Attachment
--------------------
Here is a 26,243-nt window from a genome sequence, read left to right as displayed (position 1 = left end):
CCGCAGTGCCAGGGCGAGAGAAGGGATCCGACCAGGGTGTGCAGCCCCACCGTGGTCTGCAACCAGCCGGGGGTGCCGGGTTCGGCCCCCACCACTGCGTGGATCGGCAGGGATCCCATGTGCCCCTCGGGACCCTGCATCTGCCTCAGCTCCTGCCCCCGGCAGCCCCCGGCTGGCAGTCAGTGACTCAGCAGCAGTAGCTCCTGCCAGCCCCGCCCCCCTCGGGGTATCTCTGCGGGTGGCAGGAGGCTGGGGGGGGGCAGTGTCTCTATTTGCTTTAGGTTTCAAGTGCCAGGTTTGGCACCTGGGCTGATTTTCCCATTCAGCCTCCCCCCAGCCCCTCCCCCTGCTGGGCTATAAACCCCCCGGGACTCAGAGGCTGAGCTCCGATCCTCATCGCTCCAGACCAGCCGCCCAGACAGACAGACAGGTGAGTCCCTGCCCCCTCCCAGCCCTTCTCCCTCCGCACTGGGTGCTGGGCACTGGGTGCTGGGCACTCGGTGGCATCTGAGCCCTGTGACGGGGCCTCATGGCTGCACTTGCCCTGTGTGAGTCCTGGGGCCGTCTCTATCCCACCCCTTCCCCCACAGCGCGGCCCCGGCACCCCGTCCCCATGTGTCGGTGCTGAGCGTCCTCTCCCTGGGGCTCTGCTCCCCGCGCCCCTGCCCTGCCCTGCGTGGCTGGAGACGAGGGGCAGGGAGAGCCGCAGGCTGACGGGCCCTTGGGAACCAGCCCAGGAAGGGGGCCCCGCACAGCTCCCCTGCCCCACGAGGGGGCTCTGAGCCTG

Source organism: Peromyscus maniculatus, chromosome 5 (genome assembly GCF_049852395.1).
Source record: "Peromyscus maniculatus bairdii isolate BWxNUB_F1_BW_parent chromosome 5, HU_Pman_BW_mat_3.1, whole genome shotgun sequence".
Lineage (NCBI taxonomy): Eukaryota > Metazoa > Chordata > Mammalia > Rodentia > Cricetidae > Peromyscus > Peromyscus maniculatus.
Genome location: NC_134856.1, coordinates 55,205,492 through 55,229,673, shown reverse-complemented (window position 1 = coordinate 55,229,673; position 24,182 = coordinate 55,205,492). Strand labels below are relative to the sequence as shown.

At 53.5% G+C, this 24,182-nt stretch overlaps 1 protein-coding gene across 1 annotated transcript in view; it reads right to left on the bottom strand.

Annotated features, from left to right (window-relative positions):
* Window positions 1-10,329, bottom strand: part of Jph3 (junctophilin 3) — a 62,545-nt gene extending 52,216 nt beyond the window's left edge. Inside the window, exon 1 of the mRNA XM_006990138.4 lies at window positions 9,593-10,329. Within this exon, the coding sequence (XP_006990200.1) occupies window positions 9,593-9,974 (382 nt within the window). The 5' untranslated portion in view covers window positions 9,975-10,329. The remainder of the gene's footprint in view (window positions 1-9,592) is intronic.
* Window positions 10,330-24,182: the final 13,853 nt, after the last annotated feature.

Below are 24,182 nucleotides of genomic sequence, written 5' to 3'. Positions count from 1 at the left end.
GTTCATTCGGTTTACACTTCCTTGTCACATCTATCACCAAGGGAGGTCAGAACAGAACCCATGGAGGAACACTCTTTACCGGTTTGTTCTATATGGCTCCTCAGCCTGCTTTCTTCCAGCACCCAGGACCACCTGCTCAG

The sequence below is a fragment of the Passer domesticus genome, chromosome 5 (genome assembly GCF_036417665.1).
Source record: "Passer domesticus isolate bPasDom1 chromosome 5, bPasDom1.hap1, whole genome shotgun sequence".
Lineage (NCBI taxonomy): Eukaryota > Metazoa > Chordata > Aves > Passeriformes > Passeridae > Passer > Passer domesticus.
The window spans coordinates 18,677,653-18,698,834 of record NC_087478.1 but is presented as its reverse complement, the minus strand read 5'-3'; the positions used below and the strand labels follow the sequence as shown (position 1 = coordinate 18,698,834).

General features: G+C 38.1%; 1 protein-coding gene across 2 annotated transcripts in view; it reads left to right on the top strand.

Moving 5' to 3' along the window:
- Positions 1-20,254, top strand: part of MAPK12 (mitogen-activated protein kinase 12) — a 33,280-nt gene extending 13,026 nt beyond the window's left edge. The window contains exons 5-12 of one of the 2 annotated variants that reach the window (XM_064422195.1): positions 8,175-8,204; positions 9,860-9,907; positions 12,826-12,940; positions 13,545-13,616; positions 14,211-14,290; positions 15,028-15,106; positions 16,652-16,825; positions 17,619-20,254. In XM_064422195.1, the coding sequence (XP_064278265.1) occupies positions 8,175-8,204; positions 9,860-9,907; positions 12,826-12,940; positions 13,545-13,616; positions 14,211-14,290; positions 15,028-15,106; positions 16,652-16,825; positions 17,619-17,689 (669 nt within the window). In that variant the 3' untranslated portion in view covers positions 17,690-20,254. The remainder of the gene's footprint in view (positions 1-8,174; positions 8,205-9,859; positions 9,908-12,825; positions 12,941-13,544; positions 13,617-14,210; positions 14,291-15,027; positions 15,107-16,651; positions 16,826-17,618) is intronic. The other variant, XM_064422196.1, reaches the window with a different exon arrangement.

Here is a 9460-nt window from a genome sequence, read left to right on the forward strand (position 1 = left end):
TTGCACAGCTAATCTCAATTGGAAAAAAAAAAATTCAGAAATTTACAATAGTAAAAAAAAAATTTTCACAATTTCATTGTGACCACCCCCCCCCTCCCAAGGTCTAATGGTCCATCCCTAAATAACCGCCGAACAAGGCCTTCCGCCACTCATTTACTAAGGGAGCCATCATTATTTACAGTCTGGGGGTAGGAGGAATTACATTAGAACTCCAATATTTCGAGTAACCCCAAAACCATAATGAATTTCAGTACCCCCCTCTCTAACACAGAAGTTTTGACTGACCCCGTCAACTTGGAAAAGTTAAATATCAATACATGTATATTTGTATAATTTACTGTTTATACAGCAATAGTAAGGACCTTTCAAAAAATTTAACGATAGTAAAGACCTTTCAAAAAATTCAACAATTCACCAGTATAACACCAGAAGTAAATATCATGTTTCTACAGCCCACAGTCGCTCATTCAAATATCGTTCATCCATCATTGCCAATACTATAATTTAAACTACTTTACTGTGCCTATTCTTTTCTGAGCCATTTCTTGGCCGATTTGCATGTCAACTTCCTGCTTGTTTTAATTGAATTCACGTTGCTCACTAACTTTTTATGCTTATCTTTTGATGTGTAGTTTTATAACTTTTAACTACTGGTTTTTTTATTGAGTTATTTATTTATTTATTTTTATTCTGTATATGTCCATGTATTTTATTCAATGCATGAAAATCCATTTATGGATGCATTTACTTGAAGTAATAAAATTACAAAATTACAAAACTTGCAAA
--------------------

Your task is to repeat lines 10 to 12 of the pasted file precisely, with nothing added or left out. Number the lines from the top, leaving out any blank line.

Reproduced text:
* Window positions 10,330-24,182: the final 13,853 nt, after the last annotated feature.

Below are 24,182 nucleotides of genomic sequence, written 5' to 3'. Positions count from 1 at the left end.
GTTCATTCGGTTTACACTTCCTTGTCACATCTATCACCAAGGGAGGTCAGAACAGAACCCATGGAGGAACACTCTTTACCGGTTTGTTCTATATGGCTCCTCAGCCTGCTTTCTTCCAGCACCCAGGACCACCTGCTCAG